At the same time, he called it “right and necessary” to speak out against police brutality.
Former Vice President Joe Biden, who is likely to become the Democratic presidential candidate, on Sunday, urged demonstrators protesting police brutality not to turn to violence. His call came amid riots that broke out in a number of us cities.
Biden issued a statement shortly after midnight as demonstrators in several major American cities expressed outrage over the death of a black Minneapolis man, George Floyd, who, as the video shows, suffocated when a white police officer pressed a knee to his neck.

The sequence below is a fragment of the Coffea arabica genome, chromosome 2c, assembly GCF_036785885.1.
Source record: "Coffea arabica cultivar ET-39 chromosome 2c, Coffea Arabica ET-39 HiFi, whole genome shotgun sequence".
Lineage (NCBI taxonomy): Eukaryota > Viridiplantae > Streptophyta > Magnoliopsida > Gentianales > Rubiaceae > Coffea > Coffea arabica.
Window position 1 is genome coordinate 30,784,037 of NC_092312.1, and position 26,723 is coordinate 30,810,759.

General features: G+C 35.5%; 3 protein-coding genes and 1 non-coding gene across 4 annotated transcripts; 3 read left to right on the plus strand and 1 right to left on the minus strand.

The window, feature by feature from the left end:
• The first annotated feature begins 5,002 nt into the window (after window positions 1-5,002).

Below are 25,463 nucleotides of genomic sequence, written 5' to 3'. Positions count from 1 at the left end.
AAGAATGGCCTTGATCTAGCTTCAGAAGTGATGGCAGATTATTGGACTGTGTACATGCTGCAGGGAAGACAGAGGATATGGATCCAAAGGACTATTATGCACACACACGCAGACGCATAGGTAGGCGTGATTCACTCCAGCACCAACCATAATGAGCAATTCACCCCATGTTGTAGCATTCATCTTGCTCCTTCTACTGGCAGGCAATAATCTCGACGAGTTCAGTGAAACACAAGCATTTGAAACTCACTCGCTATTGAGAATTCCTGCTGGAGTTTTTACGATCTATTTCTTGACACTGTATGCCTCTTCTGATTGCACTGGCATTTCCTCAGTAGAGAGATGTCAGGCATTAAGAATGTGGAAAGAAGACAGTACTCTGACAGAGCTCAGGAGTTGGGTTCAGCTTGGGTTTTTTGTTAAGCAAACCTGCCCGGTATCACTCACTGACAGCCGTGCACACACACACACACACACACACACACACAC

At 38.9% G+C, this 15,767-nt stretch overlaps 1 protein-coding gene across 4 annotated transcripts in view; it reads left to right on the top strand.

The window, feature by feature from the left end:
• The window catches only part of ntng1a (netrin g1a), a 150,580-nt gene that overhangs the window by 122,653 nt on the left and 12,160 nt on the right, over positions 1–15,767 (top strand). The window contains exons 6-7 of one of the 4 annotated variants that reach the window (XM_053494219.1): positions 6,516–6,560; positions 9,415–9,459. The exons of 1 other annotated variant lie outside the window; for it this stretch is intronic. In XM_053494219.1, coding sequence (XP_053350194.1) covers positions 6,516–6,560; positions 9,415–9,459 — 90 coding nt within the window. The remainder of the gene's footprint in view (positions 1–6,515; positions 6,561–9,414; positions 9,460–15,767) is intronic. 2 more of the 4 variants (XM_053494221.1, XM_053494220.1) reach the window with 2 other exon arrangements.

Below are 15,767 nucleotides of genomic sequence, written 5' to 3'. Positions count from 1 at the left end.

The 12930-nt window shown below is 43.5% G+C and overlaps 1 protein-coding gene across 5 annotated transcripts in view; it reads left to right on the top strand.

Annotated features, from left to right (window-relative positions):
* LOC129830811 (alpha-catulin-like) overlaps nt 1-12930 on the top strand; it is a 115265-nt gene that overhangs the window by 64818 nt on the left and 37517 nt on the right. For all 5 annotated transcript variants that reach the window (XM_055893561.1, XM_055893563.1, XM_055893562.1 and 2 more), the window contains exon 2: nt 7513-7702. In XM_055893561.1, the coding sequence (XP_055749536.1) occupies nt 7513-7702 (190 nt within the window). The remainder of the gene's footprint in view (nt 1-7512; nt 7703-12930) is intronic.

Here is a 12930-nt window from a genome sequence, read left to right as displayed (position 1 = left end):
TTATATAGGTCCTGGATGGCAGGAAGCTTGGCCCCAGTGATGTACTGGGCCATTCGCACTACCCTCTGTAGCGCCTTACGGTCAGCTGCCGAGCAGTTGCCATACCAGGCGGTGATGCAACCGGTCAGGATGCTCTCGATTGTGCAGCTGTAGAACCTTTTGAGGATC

“It is right and necessary to speak out against such cruelty. What can’t be said about arson in cities and unnecessary destruction,” Biden said in an emailed statement.
“We are a country in pain, but we must not let this pain destroy us,” he added.
Biden will be President Donald Trump’s opponent in the November 3 presidential election. Trump campaign Manager Brad Parscale said Saturday that Biden should more strongly condemn the violence.
The words of Biden resonate with the Saturday statement of the prominent black civil rights activist Congressman John Lewis.
Lewis, who in 1965 was beaten by Alabama police officers during a March for voting rights, urged protesters to “be constructive, not destructive,” stressing that he understands their pain.